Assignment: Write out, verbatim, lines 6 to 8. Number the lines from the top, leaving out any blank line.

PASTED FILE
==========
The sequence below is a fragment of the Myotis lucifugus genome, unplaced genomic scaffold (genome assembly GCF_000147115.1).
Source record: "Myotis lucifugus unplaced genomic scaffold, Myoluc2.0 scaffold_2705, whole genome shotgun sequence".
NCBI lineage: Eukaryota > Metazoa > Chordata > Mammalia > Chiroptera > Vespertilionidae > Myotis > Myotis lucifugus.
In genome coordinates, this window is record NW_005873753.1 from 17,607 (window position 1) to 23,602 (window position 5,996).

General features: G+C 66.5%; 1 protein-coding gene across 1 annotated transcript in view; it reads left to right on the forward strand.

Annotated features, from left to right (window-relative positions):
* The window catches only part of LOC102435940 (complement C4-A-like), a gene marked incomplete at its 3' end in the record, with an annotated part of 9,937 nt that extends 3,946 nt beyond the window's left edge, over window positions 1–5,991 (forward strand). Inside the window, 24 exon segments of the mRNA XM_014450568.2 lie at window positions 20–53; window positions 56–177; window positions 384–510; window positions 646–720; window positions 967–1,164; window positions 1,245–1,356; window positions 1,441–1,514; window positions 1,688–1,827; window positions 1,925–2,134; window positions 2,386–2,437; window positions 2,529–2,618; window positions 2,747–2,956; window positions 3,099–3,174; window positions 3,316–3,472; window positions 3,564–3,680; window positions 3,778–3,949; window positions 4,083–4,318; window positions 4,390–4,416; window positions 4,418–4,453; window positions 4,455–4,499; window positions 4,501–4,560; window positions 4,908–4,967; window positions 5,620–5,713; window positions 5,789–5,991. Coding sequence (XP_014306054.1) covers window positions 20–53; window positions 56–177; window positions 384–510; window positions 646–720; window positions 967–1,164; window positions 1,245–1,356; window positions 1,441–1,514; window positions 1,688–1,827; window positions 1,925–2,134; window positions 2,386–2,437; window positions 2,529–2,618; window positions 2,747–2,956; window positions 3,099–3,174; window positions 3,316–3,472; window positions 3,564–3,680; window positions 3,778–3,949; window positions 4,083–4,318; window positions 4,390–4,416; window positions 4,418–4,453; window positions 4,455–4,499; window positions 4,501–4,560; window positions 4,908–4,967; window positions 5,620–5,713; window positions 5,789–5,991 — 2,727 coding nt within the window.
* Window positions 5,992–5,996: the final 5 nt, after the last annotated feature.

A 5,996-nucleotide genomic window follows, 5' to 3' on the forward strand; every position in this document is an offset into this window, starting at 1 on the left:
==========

Annotated features, from left to right (window-relative positions):
* The window catches only part of LOC102435940 (complement C4-A-like), a gene marked incomplete at its 3' end in the record, with an annotated part of 9,937 nt that extends 3,946 nt beyond the window's left edge, over window positions 1–5,991 (forward strand). Inside the window, 24 exon segments of the mRNA XM_014450568.2 lie at window positions 20–53; window positions 56–177; window positions 384–510; window positions 646–720; window positions 967–1,164; window positions 1,245–1,356; window positions 1,441–1,514; window positions 1,688–1,827; window positions 1,925–2,134; window positions 2,386–2,437; window positions 2,529–2,618; window positions 2,747–2,956; window positions 3,099–3,174; window positions 3,316–3,472; window positions 3,564–3,680; window positions 3,778–3,949; window positions 4,083–4,318; window positions 4,390–4,416; window positions 4,418–4,453; window positions 4,455–4,499; window positions 4,501–4,560; window positions 4,908–4,967; window positions 5,620–5,713; window positions 5,789–5,991. Coding sequence (XP_014306054.1) covers window positions 20–53; window positions 56–177; window positions 384–510; window positions 646–720; window positions 967–1,164; window positions 1,245–1,356; window positions 1,441–1,514; window positions 1,688–1,827; window positions 1,925–2,134; window positions 2,386–2,437; window positions 2,529–2,618; window positions 2,747–2,956; window positions 3,099–3,174; window positions 3,316–3,472; window positions 3,564–3,680; window positions 3,778–3,949; window positions 4,083–4,318; window positions 4,390–4,416; window positions 4,418–4,453; window positions 4,455–4,499; window positions 4,501–4,560; window positions 4,908–4,967; window positions 5,620–5,713; window positions 5,789–5,991 — 2,727 coding nt within the window.
* Window positions 5,992–5,996: the final 5 nt, after the last annotated feature.